Hi Bruno Marchal 

You might think of intelligence or the self or life as a striving toward a goal.
Purposeful.


Roger , rclo...@verizon.net
8/18/2012 
Leibniz would say, "If there's no God, we'd have to invent him so everything 
could function."
----- Receiving the following content ----- 
From: Bruno Marchal 
Receiver: everything-list 
Time: 2012-08-18, 06:38:30
Subject: Re: Homunculi


Hi Roger,


On 17 Aug 2012, at 21:35, Roger wrote:


Hi Bruno Marchal 

More simply, materialism contains no concept of a singular focussed agent, the 
self.


That is true but not obvious to prove. The problem is that a priori materialism 
is compatible with mechanism. It looks like we can implement a computer notion 
of self in a material world. But once we attribute consciousness to it, it is 
the notion of matter which eventually makes no sense, unless we take it as 
emerging from the number's experiences.








So it cannot explain very much, for the self perceives, feels, and does. It is 
"me",
although in the living flesh, something radically different. 


Radically different, yes. And even not existing primitively. I know that this 
is counter-intuitive. 


Bruno






Roger , rclo...@verizon.net
8/17/2012 
Leibniz would say, "If there's no God, we'd have to invent him so everything 
could function."
----- Receiving the following content ----- 
From: Bruno Marchal 
Receiver: everything-list 
Time: 2012-08-16, 05:02:41
Subject: Re: Homunculi




On 15 Aug 2012, at 14:16, Roger wrote:


Hi Bruno Marchal 

The materialists don't seem to have a very specific idea of what governs us 
(the self)
and its actual (live) governing. The self is something like a homunculus, which 
as
Dennet correctly remarks, leads to an infinite regress in materialism.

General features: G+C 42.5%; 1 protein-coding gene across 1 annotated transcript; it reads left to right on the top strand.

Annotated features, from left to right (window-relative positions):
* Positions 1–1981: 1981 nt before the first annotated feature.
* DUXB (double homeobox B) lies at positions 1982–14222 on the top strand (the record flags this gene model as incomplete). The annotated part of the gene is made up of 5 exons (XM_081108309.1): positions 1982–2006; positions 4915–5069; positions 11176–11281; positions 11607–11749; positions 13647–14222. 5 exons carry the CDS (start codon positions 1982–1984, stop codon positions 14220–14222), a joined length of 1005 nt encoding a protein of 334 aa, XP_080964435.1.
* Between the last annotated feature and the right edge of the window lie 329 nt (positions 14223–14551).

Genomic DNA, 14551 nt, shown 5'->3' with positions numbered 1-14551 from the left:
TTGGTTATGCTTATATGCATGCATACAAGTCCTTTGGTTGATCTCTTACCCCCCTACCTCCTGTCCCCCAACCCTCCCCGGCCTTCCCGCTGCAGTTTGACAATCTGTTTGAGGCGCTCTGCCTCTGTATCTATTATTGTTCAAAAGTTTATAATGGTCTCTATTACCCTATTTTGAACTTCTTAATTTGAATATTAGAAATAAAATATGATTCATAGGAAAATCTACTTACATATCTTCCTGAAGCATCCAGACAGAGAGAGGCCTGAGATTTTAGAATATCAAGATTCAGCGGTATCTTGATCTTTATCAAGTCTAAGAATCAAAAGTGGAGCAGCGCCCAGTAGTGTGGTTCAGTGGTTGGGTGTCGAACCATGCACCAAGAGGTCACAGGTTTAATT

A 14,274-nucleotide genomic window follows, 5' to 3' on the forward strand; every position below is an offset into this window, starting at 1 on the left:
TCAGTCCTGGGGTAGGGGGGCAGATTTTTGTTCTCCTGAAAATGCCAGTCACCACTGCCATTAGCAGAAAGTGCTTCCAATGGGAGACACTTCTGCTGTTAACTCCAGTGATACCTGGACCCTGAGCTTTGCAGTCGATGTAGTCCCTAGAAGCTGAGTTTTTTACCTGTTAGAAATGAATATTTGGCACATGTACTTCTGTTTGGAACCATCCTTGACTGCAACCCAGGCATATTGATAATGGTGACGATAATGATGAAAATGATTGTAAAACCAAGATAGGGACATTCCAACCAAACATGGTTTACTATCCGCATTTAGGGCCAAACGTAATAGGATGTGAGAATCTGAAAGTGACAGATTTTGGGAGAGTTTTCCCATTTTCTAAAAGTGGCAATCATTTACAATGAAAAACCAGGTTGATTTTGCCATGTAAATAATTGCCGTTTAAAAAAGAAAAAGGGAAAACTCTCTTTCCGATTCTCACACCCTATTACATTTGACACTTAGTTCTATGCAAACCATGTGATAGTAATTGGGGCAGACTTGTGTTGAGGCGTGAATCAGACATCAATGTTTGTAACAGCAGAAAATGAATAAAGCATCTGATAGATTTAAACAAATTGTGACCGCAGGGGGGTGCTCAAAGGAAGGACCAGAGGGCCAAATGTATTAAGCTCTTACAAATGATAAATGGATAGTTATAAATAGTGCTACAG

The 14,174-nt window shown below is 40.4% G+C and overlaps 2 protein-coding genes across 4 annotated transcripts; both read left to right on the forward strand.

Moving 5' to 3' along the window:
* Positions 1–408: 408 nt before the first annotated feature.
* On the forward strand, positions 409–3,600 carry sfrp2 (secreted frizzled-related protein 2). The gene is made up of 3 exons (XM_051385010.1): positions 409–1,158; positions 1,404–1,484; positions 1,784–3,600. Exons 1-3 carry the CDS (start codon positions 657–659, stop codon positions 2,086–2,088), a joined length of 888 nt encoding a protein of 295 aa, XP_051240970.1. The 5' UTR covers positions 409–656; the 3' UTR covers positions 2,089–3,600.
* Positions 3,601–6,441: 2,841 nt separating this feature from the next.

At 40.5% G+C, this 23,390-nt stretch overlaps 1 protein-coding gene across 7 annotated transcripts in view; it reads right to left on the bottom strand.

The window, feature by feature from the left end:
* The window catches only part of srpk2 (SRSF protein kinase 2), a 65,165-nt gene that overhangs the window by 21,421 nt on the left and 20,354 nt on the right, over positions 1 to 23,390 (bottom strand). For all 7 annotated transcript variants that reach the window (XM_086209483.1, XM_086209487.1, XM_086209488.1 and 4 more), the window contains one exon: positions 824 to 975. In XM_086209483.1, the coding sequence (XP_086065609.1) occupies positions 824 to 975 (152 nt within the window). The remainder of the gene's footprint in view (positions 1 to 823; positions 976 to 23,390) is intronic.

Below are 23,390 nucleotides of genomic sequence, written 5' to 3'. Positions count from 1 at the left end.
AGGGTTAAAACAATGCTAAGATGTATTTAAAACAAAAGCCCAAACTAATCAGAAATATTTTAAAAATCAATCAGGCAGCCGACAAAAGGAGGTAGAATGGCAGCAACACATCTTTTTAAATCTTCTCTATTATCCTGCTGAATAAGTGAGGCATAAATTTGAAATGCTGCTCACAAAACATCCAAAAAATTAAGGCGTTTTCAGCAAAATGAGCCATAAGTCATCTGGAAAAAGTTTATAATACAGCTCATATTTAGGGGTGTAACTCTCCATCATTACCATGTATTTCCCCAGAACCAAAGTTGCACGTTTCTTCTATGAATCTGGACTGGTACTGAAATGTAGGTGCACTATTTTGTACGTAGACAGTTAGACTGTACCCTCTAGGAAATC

He is wrong. here materialism can work, in a first approximation, by the use of 
the Dx = xx idea that I just briefly explain.


I use "materialism" in the weak sense: doctrine according to which matter 
exists primitively or ontologically. It is that weak hypothesis which is 
contradict by the mechanist hypothesis. If we are machine, matter is *only* a 
derivative of the mind of the numbers (in the general sense, or not).








But there's no such
problem with the monad, which is nonmaterial, nonphysical. 


Non materiality helps, but does not solve all problem per se. The word monad is 
not very precise. How would you explain it to a fourteen years old?


Bruno








Roger , rclo...@verizon.net
8/15/2012 
Leibniz would say, "If there's no God, we'd have to invent him so everything 
could function."
----- Receiving the following content ----- 
From: Bruno Marchal 
Receiver: everything-list 
Time: 2012-08-14, 11:01:03
Subject: Re: Peirce on subjectivity




On 14 Aug 2012, at 14:00, Roger wrote:


Hi Bruno Marchal 

I'm way out of touch here. What is comp ?


Roughly speaking comp is the idea that we can survive with a computer for a 
brain, like we already believe that we can survive with a pump in place of a 
heart.


This is the position of the materialist, but comp actally contradicts the very 
notion of matter, or primitive ontological matter. That is not entirely 
obvious. 









I don't think you can have a symbolic theory of subjectivity, for theories  are 
contructed
in symbols, and subjectivity is awareness of the symbols  and hopefully what 
they mean.


We can use symbols to refer to existing non symbolic object. We don't confuse 
them.







CS Peirce differentiates the triadic connections between symbol and object and 
awareness
in his theory of categories:

FIRSTNESS (perceiving an object privately) -- raw experience of an apple

SECONDNESS (comparing inner and outer worlds)  - looking up the proper word 
symbol for the image in your memory
                            [Comparing is the basis of thinking.]

THIRDNESS: (doing or expressing publicly in words) - saying "That's an apple."  


No problem.




Bruno





Roger , rclo...@verizon.net
8/14/2012 
----- Receiving the following content ----- 
From: Bruno Marchal 
Receiver: everything-list 
Time: 2012-08-13, 11:53:51
Subject: Re: Why AI is impossible


Hi Jason, 


On 13 Aug 2012, at 17:04, Jason Resch wrote:





On Mon, Aug 13, 2012 at 8:08 AM, Bruno Marchal <marc...@ulb.ac.be> wrote:

William, 


On 12 Aug 2012, at 18:01, William R. Buckley wrote:


The physical universe is purely subjective.


That follows from comp in a constructive way, that is, by giving the means to